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  • 1. International Journal of Mechanical Engineering and Technology (IJMET), ISSN 0976 – INTERNATIONAL JOURNAL OF MECHANICAL ENGINEERING 6340(Print), ISSN 0976 – 6359(Online) Volume 5, Issue 1, January (2014), © IAEME AND TECHNOLOGY (IJMET) ISSN 0976 – 6340 (Print) ISSN 0976 – 6359 (Online) Volume 5, Issue 1, January (2014), pp. 116-121 © IAEME: www.iaeme.com/ijmet.asp Journal Impact Factor (2013): 5.7731 (Calculated by GISI) www.jifactor.com IJMET ©IAEME CONVERTING SOUND ENERGY INTO ELECTRICITY USING PIEZOELECTRIC MATERIAL: A STUDY [1] Mr. Sankalp Shrivastava, [4] [2] Mr. Manish Gome, Mr. Chahat Mundra, [5] [3] Mr. Sanjay Purohit, Mr. Shashank Singh Pawar Asst. Professor of Mechanical Engineering Department, CDGI, Indore, India ABSTRACT In the search for alternative energy sources there's one form of energy you don't hear much about, which is ironic because I'm referring to sound energy. sound is a mechanical form of energy which travel in the form of wave, mechanical wave that is an oscillation of pressure this pressure created by the sound could be used to convert it into electric energy or other form of energy. This paper suggesting a concept to convert ambient noise (sound in the form of wave energy) to power a mobile phone or generate energy for the national grid from rush hour traffic. This paper presents a theoretical analysis of piezoelectric power generation by sound vibration. Keywords: Alternative Energy, Piezoelectric, Sound Energy, Noise, Power, Electricity. INTRODUCTION “There is definitely energy contained in that sound,” says David Cohen-Tanugi, vice president of the MIT Energy Club and a John S. Hennessy Fellow in MIT’s Materials Science and Engineering department. “But the density of the energy is very low, and there is no way to capture it all. You’d have to have obscenely loud, continuous noise for harvesting to be worthwhile.” Sound energy is the energy produced by sound vibrations as they travel through a specific medium. Speakers use electricity to generate sound waves and now by using zinc oxide, the main ingredient of calamine lotion, to do the reverse - convert sound waves into electricity. Piezoelectrics are materials capable of turning mechanical energy into electricity, and can be substances as simple as cane sugar, bones, or quartz. Much research in this field has been focused on transforming the movement of a person running, or even the impact of a bullet, into a small electrical current, but although these advanced applications are not yet available in consumer products, scientists have been using piezoelectric materials in environmental sensors and speakers for years. Piezoelectrics create an 116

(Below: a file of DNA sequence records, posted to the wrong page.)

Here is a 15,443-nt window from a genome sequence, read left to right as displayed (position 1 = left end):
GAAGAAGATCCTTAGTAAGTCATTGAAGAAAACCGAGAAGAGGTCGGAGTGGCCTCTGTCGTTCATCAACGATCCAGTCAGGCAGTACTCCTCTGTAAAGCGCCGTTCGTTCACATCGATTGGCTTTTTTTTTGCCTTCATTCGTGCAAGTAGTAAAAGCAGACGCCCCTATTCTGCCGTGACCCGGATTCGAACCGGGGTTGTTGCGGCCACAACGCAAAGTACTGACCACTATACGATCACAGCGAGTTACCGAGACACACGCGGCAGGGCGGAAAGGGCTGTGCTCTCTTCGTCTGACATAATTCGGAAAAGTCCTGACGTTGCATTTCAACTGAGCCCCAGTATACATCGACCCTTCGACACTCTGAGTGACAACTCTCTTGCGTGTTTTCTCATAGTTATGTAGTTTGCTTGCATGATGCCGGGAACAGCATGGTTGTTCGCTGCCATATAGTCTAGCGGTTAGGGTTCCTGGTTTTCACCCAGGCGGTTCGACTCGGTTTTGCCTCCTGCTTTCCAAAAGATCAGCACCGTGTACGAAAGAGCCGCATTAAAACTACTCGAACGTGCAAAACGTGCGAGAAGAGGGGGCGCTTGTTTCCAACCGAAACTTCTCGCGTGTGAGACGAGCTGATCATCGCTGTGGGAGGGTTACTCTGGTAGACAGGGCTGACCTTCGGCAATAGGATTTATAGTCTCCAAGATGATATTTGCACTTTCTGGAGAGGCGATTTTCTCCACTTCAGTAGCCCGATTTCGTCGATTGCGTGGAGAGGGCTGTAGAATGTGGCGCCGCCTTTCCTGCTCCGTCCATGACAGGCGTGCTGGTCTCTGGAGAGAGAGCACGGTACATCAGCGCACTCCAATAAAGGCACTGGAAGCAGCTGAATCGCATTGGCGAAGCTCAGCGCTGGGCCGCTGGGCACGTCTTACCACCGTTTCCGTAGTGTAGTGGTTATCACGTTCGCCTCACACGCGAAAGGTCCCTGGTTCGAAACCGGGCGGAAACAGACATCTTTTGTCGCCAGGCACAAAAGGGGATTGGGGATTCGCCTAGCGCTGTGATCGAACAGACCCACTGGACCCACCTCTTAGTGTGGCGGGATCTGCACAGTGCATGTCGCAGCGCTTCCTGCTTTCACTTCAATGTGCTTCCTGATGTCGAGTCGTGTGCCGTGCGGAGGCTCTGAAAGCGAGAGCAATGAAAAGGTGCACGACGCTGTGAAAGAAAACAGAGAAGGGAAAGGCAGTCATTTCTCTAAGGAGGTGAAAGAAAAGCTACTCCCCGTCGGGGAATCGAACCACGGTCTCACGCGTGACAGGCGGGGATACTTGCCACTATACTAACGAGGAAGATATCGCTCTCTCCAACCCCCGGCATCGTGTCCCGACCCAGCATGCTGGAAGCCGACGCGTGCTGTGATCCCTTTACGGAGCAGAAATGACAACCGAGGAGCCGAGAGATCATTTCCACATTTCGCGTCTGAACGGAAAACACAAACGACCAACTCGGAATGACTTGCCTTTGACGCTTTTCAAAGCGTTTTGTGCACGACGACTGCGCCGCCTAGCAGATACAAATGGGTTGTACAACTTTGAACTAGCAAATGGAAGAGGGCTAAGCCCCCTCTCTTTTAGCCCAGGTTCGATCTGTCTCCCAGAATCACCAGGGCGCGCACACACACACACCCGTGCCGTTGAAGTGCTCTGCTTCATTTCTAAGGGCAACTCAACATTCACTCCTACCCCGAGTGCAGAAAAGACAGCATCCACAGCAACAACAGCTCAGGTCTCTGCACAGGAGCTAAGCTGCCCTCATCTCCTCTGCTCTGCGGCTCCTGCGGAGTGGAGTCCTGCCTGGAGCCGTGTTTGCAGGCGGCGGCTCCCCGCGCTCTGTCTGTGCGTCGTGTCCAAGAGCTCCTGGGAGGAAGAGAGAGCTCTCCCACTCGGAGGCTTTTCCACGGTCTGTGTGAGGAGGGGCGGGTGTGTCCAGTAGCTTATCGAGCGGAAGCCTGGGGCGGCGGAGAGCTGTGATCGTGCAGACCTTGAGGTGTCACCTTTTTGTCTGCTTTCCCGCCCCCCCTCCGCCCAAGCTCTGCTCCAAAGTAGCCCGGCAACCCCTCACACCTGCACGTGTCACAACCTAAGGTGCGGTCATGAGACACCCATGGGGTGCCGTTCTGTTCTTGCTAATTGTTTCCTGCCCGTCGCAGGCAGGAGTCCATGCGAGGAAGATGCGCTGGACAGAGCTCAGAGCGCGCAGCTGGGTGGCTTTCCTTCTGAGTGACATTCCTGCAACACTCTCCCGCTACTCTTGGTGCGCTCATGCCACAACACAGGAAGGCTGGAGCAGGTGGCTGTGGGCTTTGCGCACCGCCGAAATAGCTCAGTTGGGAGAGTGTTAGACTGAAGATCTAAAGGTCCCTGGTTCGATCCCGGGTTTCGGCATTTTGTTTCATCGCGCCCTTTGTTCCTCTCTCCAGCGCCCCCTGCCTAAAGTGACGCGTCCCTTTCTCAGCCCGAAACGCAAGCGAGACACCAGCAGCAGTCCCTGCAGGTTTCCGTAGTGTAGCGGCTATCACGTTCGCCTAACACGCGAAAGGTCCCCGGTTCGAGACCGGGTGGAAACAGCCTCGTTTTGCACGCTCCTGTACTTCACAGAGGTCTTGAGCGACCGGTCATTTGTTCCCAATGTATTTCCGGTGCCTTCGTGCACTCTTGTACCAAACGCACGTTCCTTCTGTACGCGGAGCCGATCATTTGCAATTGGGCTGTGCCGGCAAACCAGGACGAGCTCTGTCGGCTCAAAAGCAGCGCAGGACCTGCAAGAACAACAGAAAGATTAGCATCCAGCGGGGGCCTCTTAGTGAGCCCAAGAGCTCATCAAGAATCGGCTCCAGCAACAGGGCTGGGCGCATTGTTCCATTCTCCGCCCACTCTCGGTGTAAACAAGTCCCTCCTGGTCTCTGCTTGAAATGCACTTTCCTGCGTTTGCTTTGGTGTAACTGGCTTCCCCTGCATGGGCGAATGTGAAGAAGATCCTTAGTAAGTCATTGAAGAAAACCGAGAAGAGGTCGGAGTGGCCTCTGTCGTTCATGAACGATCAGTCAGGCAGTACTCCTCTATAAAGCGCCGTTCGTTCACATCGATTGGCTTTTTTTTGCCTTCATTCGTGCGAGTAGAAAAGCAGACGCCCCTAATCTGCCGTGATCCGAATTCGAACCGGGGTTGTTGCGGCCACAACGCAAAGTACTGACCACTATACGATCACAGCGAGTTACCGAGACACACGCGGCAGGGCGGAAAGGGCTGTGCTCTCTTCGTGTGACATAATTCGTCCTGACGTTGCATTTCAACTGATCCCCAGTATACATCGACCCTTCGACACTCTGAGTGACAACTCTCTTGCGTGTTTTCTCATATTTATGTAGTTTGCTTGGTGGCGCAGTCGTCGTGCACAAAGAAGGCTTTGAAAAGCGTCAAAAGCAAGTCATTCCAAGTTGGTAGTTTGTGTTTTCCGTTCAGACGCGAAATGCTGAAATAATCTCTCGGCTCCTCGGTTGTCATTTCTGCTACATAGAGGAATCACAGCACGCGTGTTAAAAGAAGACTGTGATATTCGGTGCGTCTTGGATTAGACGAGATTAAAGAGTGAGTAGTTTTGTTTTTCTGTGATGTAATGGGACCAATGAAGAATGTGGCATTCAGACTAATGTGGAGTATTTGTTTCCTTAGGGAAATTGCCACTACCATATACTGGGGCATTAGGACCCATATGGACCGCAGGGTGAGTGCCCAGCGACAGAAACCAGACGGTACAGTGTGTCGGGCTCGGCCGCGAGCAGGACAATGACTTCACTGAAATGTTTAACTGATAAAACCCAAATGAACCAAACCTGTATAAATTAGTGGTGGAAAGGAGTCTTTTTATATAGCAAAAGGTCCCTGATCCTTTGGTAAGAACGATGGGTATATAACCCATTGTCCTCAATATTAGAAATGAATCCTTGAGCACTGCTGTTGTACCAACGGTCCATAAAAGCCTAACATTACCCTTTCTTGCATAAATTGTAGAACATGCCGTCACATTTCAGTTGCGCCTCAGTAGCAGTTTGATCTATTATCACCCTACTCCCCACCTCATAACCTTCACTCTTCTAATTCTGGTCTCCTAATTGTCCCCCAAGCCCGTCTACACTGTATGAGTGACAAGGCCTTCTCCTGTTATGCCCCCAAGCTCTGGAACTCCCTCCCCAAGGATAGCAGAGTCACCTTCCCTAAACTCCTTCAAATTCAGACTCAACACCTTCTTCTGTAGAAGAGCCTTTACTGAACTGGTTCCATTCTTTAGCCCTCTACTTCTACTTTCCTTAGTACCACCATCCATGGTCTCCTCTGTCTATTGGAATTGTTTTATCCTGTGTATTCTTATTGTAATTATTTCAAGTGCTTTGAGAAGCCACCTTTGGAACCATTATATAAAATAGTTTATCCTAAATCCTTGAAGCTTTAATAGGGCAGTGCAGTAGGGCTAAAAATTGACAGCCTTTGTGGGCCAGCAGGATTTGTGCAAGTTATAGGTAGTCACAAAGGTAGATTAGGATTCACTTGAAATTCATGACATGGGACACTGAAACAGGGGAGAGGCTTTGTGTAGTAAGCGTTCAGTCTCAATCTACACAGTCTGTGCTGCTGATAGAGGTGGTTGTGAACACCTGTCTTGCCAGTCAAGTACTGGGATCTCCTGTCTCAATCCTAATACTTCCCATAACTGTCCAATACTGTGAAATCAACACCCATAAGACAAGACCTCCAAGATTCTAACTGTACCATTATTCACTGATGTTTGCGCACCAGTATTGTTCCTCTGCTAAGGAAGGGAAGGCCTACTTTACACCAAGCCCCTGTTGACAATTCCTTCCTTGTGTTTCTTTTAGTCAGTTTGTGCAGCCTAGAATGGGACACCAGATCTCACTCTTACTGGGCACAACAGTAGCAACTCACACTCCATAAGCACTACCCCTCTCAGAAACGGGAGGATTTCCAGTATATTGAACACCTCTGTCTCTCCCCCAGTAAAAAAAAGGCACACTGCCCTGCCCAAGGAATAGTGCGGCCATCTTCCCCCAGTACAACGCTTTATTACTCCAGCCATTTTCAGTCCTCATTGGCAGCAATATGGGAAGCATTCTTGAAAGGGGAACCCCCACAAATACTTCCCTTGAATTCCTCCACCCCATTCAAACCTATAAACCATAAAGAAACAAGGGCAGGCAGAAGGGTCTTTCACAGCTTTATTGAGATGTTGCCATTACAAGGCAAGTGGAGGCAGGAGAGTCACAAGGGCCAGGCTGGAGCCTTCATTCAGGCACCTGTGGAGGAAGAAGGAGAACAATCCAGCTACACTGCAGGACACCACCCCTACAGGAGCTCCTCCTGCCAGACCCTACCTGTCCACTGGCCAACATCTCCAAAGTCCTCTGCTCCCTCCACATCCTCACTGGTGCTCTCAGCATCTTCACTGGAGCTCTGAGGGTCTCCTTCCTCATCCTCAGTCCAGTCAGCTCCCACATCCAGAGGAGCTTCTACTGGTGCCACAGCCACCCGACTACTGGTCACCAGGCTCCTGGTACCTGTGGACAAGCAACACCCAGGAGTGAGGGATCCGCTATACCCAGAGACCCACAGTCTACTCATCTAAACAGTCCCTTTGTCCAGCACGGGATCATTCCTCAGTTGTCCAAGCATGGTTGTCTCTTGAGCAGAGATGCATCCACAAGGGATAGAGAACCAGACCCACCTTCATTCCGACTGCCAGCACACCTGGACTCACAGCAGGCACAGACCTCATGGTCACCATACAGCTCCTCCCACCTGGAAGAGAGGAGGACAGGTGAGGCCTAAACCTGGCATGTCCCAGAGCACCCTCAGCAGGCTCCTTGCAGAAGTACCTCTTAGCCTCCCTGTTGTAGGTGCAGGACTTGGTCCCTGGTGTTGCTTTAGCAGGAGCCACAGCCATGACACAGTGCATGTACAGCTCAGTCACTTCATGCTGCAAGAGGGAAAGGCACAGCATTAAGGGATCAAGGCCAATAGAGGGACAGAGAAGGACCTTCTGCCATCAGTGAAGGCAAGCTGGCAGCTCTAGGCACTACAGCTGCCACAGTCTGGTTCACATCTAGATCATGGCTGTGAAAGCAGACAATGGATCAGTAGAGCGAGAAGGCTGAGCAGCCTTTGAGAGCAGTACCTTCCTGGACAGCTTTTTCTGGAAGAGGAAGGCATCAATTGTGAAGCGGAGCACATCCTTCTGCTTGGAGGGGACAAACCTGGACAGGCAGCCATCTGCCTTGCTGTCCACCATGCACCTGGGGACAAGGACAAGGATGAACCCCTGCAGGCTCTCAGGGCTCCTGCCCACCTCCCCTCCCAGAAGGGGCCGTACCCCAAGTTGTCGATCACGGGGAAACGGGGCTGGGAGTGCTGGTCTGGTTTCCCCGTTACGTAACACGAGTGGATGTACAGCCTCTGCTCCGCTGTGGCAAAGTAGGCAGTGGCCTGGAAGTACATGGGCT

• 2. International Journal of Mechanical Engineering and Technology (IJMET), ISSN 0976 – 6340(Print), ISSN 0976 – 6359(Online) Volume 5, Issue 1, January (2014), © IAEME electrical charge under stress, and thus zinc oxide, the main ingredient of calamine lotion, was bent into a field of nanowires sandwiched between two electrodes. The researchers subjected the sandwich to sound waves of 100 decibels which produced an electrical current of about 50 millivolts. Passing trains and subways aren’t only loud, but their surroundings rattle and vibrate as they pass, and part of the thrill of a rock concert is feeling the whole auditorium shake. Piezo material converts mechanical strain into electric energy this property of piezo material could be used to make a device which would be able to sustainably convert the sound energy to electric energy as piezo materials convert sound energy to electric energy. Transducer is also used to convert Mechanical energy to electric energy i.e.it can convert sound energy to electric energy the simple e.g. of use of transducer to convert sound to electric and vice versa is in speakers, headset also it could be converted into electric energy. CONCEPT Suppose we create a very thin curtain like diphagram which will get fluctuated by the oscillation and pressure created by the sound wave and a conductor will be attached to it which will be placed between magnetic bars these fluctuation in the curtain will create a movement in conductor which will affect the magnetic field of the magnet this will generate motional emf and will generate voltage across it. As per faradays law generated emf is given by Generated voltage = Emf =velocity of conductor X magnetic field X length of conductor thus the oscillation created by the sound wave could be converted into electricity and as the frequency is high the movement will be fast due to it we will get appreciable amount of electric energy. Piezo electric materials are transducers its crystals could convert mechanical strain to electricity, the crystals are formed naturally e.g. quartz, bone, DNA whereas artificially ZnO, lithium niobatet Lead Metaniobate the sound energy could be converted into electricity using piezo electric material. Let us see the properties of piezo electric material. Certain single crystal materials exhibit the following phenomenon: when the crystal is mechanically strained, (here sound energy) or when the crystal is deformed by the application of an external stress, electric charges appear on the crystal surfaces; and when the direction of the strain reverses, the polarity of the electric charge is reversed. This is called the direct piezo electric effect, and the crystals that exhibit it are classed as piezoelectric crystal. First let’s understand concept to produce current. When coil of aluminum comes in between two magnets opposite polarity say P N pole, and some force is applied on coil to rotate on its axis it’ll produce magnetic field and due to electromagnet flux charge/current flows. 117